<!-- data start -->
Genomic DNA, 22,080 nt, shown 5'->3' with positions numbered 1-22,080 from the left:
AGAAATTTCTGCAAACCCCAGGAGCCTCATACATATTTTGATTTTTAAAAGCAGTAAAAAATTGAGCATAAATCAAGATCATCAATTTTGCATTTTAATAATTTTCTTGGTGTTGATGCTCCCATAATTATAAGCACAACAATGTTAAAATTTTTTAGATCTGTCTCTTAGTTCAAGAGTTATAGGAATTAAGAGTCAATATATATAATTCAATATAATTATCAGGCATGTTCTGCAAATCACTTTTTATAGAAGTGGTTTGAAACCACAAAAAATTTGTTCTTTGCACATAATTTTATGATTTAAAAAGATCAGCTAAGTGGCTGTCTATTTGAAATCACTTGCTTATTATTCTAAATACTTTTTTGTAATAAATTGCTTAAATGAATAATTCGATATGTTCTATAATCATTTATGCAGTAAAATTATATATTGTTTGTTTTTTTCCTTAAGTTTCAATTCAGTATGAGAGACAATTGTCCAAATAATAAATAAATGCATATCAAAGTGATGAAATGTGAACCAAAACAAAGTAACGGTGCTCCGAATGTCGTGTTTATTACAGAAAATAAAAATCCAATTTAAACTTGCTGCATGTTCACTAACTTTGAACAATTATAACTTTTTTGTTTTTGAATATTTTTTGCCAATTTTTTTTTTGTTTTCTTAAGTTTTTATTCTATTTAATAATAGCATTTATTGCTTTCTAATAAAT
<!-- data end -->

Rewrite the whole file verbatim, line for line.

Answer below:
Genomic DNA, 22,080 nt, shown 5'->3' with positions numbered 1-22,080 from the left:
AGAAATTTCTGCAAACCCCAGGAGCCTCATACATATTTTGATTTTTAAAAGCAGTAAAAAATTGAGCATAAATCAAGATCATCAATTTTGCATTTTAATAATTTTCTTGGTGTTGATGCTCCCATAATTATAAGCACAACAATGTTAAAATTTTTTAGATCTGTCTCTTAGTTCAAGAGTTATAGGAATTAAGAGTCAATATATATAATTCAATATAATTATCAGGCATGTTCTGCAAATCACTTTTTATAGAAGTGGTTTGAAACCACAAAAAATTTGTTCTTTGCACATAATTTTATGATTTAAAAAGATCAGCTAAGTGGCTGTCTATTTGAAATCACTTGCTTATTATTCTAAATACTTTTTTGTAATAAATTGCTTAAATGAATAATTCGATATGTTCTATAATCATTTATGCAGTAAAATTATATATTGTTTGTTTTTTTCCTTAAGTTTCAATTCAGTATGAGAGACAATTGTCCAAATAATAAATAAATGCATATCAAAGTGATGAAATGTGAACCAAAACAAAGTAACGGTGCTCCGAATGTCGTGTTTATTACAGAAAATAAAAATCCAATTTAAACTTGCTGCATGTTCACTAACTTTGAACAATTATAACTTTTTTGTTTTTGAATATTTTTTGCCAATTTTTTTTTTGTTTTCTTAAGTTTTTATTCTATTTAATAATAGCATTTATTGCTTTCTAATAAAT